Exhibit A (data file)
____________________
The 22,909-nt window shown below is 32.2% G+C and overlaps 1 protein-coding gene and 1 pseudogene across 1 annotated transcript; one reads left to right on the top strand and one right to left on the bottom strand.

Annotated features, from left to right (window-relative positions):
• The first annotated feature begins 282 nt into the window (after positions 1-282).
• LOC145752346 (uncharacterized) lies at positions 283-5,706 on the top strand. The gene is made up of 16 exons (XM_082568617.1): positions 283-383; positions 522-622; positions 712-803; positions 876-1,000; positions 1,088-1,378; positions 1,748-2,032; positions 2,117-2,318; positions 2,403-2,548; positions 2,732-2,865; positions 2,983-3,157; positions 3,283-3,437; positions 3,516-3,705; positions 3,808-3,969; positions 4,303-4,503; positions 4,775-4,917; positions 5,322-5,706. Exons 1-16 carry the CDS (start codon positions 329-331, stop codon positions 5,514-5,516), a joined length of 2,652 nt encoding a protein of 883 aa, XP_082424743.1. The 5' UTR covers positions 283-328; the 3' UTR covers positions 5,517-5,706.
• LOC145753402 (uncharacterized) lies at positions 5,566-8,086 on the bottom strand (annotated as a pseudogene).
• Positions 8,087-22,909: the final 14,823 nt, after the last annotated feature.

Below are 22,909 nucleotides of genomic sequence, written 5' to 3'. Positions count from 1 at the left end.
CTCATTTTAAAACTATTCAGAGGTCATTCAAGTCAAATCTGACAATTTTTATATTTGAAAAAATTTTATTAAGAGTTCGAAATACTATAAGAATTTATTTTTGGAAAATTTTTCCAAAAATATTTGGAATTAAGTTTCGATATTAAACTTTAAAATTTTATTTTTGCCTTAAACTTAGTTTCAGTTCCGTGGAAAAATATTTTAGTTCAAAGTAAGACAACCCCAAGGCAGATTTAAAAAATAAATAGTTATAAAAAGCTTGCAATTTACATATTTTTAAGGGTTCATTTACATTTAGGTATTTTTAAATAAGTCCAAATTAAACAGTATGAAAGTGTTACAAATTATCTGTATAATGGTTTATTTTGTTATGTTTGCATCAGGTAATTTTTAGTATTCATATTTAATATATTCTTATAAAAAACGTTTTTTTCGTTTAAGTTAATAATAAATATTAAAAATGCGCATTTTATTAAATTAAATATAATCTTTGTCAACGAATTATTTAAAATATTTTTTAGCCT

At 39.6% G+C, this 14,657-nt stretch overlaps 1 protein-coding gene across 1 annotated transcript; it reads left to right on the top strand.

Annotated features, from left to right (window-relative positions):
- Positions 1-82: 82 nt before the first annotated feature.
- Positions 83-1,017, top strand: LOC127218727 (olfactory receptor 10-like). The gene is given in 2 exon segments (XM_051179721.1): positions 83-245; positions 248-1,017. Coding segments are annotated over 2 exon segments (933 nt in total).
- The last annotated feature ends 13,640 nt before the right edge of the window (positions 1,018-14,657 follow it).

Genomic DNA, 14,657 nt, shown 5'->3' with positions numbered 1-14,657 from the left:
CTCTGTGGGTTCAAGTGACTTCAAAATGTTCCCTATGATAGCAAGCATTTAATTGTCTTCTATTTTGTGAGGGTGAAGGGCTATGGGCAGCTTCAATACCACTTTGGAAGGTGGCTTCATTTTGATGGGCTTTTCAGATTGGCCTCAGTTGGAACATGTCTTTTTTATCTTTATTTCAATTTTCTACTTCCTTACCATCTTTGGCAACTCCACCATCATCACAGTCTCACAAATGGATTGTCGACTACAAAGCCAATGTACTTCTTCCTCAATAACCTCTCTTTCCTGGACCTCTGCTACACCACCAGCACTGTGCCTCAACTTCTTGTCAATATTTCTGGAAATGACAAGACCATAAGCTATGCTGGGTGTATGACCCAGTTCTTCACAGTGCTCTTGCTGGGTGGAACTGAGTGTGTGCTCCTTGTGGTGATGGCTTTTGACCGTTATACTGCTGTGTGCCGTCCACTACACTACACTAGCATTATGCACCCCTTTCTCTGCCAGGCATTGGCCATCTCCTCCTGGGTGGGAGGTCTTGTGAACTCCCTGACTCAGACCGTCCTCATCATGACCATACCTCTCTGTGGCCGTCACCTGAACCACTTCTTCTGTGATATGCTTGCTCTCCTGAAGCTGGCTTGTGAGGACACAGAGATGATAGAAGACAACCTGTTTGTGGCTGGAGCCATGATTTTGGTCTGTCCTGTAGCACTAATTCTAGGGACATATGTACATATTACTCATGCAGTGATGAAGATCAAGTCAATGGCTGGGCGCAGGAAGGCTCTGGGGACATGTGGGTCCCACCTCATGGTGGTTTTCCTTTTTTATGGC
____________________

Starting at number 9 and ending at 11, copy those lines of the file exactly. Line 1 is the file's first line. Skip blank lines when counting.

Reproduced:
At 39.6% G+C, this 14,657-nt stretch overlaps 1 protein-coding gene across 1 annotated transcript; it reads left to right on the top strand.

Annotated features, from left to right (window-relative positions):
- Positions 1-82: 82 nt before the first annotated feature.